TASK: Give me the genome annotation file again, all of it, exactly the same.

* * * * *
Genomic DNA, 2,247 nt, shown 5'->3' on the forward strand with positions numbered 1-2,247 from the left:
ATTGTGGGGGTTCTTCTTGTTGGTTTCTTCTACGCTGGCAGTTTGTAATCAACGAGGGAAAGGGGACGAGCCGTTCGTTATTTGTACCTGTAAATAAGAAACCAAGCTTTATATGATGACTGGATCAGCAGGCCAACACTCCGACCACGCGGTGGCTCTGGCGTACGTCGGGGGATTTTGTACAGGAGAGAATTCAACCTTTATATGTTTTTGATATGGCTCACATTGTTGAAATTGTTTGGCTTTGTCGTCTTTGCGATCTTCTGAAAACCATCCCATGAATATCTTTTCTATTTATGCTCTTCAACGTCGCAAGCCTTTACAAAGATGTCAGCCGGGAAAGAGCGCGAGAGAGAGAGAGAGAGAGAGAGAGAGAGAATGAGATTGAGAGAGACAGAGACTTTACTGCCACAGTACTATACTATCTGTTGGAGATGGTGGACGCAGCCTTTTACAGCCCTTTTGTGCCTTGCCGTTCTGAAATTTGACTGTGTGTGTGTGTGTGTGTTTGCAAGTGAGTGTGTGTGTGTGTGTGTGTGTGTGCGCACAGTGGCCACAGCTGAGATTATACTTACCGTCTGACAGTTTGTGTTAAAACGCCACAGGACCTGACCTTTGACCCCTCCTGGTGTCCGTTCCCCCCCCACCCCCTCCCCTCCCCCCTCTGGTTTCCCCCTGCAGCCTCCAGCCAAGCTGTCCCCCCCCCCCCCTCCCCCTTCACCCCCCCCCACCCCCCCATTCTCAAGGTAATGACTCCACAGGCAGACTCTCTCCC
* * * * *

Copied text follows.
Genomic DNA, 2,247 nt, shown 5'->3' on the forward strand with positions numbered 1-2,247 from the left:
ATTGTGGGGGTTCTTCTTGTTGGTTTCTTCTACGCTGGCAGTTTGTAATCAACGAGGGAAAGGGGACGAGCCGTTCGTTATTTGTACCTGTAAATAAGAAACCAAGCTTTATATGATGACTGGATCAGCAGGCCAACACTCCGACCACGCGGTGGCTCTGGCGTACGTCGGGGGATTTTGTACAGGAGAGAATTCAACCTTTATATGTTTTTGATATGGCTCACATTGTTGAAATTGTTTGGCTTTGTCGTCTTTGCGATCTTCTGAAAACCATCCCATGAATATCTTTTCTATTTATGCTCTTCAACGTCGCAAGCCTTTACAAAGATGTCAGCCGGGAAAGAGCGCGAGAGAGAGAGAGAGAGAGAGAGAGAGAGAATGAGATTGAGAGAGACAGAGACTTTACTGCCACAGTACTATACTATCTGTTGGAGATGGTGGACGCAGCCTTTTACAGCCCTTTTGTGCCTTGCCGTTCTGAAATTTGACTGTGTGTGTGTGTGTGTGTTTGCAAGTGAGTGTGTGTGTGTGTGTGTGTGTGTGCGCACAGTGGCCACAGCTGAGATTATACTTACCGTCTGACAGTTTGTGTTAAAACGCCACAGGACCTGACCTTTGACCCCTCCTGGTGTCCGTTCCCCCCCCACCCCCTCCCCTCCCCCCTCTGGTTTCCCCCTGCAGCCTCCAGCCAAGCTGTCCCCCCCCCCCCCTCCCCCTTCACCCCCCCCCACCCCCCCATTCTCAAGGTAATGACTCCACAGGCAGACTCTCTCCC